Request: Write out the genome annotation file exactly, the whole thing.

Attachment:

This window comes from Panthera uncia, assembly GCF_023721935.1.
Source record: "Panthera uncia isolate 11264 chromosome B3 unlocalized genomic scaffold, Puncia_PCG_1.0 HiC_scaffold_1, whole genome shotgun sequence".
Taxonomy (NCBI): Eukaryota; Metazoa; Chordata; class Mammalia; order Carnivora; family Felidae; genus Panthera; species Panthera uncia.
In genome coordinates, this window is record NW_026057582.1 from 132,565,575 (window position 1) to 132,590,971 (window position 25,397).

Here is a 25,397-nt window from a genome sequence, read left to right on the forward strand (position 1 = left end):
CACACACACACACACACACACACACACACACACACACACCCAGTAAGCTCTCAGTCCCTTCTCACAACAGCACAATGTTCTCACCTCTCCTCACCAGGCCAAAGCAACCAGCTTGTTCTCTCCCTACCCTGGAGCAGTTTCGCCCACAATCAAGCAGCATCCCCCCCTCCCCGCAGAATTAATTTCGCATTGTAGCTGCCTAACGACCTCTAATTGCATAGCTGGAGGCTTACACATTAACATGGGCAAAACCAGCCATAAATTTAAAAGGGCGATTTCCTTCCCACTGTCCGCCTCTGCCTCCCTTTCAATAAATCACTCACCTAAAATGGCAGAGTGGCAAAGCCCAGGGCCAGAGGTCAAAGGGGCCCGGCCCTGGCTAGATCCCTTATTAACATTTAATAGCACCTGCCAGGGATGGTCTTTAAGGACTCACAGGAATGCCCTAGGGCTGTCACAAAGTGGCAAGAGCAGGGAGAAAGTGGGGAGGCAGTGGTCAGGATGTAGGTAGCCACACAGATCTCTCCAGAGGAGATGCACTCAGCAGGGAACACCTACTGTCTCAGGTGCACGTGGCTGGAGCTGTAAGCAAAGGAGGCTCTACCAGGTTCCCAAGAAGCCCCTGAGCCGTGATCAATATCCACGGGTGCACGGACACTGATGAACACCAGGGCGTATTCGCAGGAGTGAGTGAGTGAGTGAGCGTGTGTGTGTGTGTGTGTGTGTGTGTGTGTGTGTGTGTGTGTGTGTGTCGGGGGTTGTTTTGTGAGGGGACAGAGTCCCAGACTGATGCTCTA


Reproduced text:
This window comes from Panthera uncia, assembly GCF_023721935.1.
Source record: "Panthera uncia isolate 11264 chromosome B3 unlocalized genomic scaffold, Puncia_PCG_1.0 HiC_scaffold_1, whole genome shotgun sequence".
Taxonomy (NCBI): Eukaryota; Metazoa; Chordata; class Mammalia; order Carnivora; family Felidae; genus Panthera; species Panthera uncia.
In genome coordinates, this window is record NW_026057582.1 from 132,565,575 (window position 1) to 132,590,971 (window position 25,397).

Here is a 25,397-nt window from a genome sequence, read left to right on the forward strand (position 1 = left end):
CACACACACACACACACACACACACACACACACACACACCCAGTAAGCTCTCAGTCCCTTCTCACAACAGCACAATGTTCTCACCTCTCCTCACCAGGCCAAAGCAACCAGCTTGTTCTCTCCCTACCCTGGAGCAGTTTCGCCCACAATCAAGCAGCATCCCCCCCTCCCCGCAGAATTAATTTCGCATTGTAGCTGCCTAACGACCTCTAATTGCATAGCTGGAGGCTTACACATTAACATGGGCAAAACCAGCCATAAATTTAAAAGGGCGATTTCCTTCCCACTGTCCGCCTCTGCCTCCCTTTCAATAAATCACTCACCTAAAATGGCAGAGTGGCAAAGCCCAGGGCCAGAGGTCAAAGGGGCCCGGCCCTGGCTAGATCCCTTATTAACATTTAATAGCACCTGCCAGGGATGGTCTTTAAGGACTCACAGGAATGCCCTAGGGCTGTCACAAAGTGGCAAGAGCAGGGAGAAAGTGGGGAGGCAGTGGTCAGGATGTAGGTAGCCACACAGATCTCTCCAGAGGAGATGCACTCAGCAGGGAACACCTACTGTCTCAGGTGCACGTGGCTGGAGCTGTAAGCAAAGGAGGCTCTACCAGGTTCCCAAGAAGCCCCTGAGCCGTGATCAATATCCACGGGTGCACGGACACTGATGAACACCAGGGCGTATTCGCAGGAGTGAGTGAGTGAGTGAGCGTGTGTGTGTGTGTGTGTGTGTGTGTGTGTGTGTGTGTGTGTGTGTGTCGGGGGTTGTTTTGTGAGGGGACAGAGTCCCAGACTGATGCTCTA